From a shop attendant to a supermarket chain owner

After two years of a fruitless search, she lost hope of ever finding a job. So when a friend told her of an opportunity as a shop attendant, she didn’t think twice or ask questions. She took it up believing she was blessed and very lucky. 
Ruth Bashabire
Ruth Bashabire

Business Times continues to profile successful business women, who will share their success tips and experiences of how they made it in the cutthroat and male-dominated business world.

They reveal how they started out, what inspired them and how they have managed to make their business dreams come true. This week, Peterson Tumwebaze caught up with Ruth Bashabire, a supermarket chain owner in Kigali. 

After two years of a fruitless search, she lost hope of ever finding a job. So when a friend told her of an opportunity as a shop attendant, she didn’t think twice or ask questions. She took it up believing she was blessed and very lucky. 

That was in 1994 when Ruth Bashabire had just returned from exile after the Genocide against the Tutsi. 

“I was desperate and ready to do any job. I think my boss must have seen this in my eyes…that’s why he paid me peanuts despite the long hours I worked. But I had no choice,” says the 45-year-old.

Although she was desparate, the job gave her an opportunity to develop interest in self-employment. 

“Every morning I would ask myself whether this was what I wanted in life. whether my job and my salary would steer me towards my dreams,” Bashabire, now a renowned business woman, narrates. 

Bashabire owns a chain of supermarkets and other enterprises around Kigali. 

She says because she knew her goal, she started planning for her exit by saving every little penny she could. 

Bashabire, who was earning Rwf30,000 per month, adds that this was not easy and involved a lot of sacrifice. 

“Although starting my own business was the right decision, I had to prepare for any eventualities,” notes Bashabire.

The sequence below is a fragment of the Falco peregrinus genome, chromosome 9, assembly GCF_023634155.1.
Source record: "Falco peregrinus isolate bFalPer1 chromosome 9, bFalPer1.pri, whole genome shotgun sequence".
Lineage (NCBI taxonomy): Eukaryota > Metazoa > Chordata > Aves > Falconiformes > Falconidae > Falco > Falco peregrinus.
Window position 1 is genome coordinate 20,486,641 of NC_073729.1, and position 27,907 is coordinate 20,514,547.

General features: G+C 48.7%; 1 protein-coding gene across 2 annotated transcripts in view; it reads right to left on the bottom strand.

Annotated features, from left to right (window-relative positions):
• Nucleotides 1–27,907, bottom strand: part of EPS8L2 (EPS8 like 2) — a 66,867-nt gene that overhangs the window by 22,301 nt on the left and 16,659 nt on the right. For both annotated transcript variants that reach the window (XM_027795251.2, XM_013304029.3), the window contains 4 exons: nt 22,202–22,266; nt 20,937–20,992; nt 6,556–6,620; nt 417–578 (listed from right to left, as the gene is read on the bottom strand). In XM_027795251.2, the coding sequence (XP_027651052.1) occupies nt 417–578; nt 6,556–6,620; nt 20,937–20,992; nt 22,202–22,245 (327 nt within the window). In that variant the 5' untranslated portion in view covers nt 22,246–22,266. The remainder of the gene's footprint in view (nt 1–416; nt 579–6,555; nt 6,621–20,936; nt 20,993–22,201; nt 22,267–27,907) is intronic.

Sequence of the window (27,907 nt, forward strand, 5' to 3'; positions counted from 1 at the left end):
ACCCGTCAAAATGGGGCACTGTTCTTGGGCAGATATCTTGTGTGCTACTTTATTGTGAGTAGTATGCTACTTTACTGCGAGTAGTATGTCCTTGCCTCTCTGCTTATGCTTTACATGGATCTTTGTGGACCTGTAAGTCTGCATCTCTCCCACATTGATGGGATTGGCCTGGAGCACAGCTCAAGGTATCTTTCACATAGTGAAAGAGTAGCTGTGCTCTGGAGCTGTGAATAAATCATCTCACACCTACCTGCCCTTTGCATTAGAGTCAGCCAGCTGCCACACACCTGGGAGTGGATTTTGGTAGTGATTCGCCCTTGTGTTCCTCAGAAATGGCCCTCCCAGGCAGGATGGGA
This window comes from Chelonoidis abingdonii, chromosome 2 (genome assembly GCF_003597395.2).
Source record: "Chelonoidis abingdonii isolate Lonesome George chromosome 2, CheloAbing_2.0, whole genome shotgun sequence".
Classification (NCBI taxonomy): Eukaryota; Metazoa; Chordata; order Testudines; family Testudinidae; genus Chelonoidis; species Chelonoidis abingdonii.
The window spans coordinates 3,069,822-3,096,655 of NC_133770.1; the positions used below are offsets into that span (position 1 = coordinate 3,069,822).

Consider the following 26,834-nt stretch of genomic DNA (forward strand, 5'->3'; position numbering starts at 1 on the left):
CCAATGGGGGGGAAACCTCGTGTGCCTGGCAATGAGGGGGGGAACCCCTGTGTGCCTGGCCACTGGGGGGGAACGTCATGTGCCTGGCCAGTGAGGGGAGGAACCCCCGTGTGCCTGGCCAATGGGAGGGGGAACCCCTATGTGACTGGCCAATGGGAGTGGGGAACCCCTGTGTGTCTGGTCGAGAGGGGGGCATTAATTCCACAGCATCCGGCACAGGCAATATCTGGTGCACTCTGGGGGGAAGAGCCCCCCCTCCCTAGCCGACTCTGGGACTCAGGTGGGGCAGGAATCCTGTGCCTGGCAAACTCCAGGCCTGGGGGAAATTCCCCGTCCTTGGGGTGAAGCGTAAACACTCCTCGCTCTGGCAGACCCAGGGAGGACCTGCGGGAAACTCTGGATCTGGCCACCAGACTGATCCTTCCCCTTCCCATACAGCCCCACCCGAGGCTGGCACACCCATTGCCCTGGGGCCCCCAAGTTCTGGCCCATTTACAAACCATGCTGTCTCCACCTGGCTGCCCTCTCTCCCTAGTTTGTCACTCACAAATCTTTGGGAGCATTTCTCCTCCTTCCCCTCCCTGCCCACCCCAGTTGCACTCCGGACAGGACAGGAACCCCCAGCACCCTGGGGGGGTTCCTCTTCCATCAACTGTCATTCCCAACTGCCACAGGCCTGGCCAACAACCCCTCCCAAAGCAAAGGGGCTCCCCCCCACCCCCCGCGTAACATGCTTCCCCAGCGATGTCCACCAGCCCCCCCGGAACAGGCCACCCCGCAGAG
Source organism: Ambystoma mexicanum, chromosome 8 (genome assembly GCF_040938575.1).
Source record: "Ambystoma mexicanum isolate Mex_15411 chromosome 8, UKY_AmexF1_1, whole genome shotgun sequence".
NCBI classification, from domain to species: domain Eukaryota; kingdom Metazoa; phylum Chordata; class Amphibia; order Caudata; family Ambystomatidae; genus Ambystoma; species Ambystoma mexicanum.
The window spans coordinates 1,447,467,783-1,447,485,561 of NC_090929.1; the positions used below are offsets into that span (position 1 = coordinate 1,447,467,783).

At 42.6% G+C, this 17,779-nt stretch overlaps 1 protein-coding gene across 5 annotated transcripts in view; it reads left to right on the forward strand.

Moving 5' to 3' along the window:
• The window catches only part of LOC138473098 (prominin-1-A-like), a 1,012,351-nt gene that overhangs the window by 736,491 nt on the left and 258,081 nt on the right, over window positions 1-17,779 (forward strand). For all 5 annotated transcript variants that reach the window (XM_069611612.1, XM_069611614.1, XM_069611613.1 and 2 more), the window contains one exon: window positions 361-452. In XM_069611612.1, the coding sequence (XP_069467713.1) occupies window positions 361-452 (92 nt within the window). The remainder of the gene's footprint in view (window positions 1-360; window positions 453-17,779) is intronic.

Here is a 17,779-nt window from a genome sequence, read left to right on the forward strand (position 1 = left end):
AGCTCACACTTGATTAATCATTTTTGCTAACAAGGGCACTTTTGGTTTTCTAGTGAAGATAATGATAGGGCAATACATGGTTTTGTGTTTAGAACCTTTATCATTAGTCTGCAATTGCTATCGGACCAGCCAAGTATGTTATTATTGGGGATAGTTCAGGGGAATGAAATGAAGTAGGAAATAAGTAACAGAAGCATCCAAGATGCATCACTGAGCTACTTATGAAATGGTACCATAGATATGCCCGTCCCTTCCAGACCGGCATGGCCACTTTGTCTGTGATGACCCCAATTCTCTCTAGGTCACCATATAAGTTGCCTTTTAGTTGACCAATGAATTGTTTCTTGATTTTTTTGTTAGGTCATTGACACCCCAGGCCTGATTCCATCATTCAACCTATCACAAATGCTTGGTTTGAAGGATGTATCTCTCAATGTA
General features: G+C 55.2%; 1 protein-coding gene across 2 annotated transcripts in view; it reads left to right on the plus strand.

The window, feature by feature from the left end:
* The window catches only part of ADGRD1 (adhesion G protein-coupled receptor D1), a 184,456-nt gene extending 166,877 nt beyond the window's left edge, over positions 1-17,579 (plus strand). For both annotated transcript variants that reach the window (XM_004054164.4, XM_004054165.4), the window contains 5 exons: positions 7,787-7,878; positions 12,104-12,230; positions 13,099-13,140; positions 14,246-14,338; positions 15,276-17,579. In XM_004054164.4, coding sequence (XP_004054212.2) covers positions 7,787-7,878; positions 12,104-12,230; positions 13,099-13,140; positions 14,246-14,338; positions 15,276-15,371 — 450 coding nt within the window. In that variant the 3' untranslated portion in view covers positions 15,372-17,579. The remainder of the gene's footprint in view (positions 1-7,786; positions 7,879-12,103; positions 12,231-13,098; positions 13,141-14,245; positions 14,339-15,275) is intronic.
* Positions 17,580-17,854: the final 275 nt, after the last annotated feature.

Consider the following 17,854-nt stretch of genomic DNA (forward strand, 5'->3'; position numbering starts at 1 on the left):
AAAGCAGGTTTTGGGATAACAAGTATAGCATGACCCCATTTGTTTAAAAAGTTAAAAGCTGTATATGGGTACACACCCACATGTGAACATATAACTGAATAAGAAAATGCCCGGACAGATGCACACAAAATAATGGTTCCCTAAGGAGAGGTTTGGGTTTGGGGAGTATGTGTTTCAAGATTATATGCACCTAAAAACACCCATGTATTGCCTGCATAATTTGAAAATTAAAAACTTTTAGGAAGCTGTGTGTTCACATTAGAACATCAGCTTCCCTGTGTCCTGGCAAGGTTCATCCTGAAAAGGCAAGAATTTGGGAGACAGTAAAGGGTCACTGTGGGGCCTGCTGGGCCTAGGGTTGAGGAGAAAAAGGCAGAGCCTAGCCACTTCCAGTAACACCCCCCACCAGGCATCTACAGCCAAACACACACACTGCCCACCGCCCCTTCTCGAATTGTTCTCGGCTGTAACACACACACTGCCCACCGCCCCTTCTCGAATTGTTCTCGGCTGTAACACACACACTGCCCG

Humble beginning 

Although Bashabire had saved some money to open up a small retail shop, it was inadequate. 

“After paying rent, I was left with about Rwf20,000. This was scary, especially after realising that no bank would give me a loan since I had no collateral,” she says.

She says because she had little capital, she started a small clothes’ shop. “I continued to plough back the little money I got into the business. Eventually, after years of more sacrifice and hard work, my small shop started to grow,” she adds. 

Later, she was able to expand it and also venture into new enterprises. 

The growth surprised me and many of my peers. In fact, a lot of people would be heard wondering how a mere shop attendant could own and manage such big businesses. 

“But such comments only strengthened my resolve to work harder and expand my business empire,” she says.


Limited capital was the biggest challenge she faced when starting out. “I remember one night, when I had just opened shop, I had Rwf60,000 and was torn between using it for rent and working capital. I almost gave up because it was so little to be used for both,” she notes. 

According to Bashabire, running a supermarket is nowadays very competitive and needs one to always be on top of their game. 

“You have to stock almost everything lest your customers go to the competitors, which can cost you dearly in terms of lost revenue.” Bashabire’s businesses include a supermarket chain under Capital City Supermarket brand name, a jewelry shop, fast foods joints across Kigali and a hardware shop in Nyabugogo.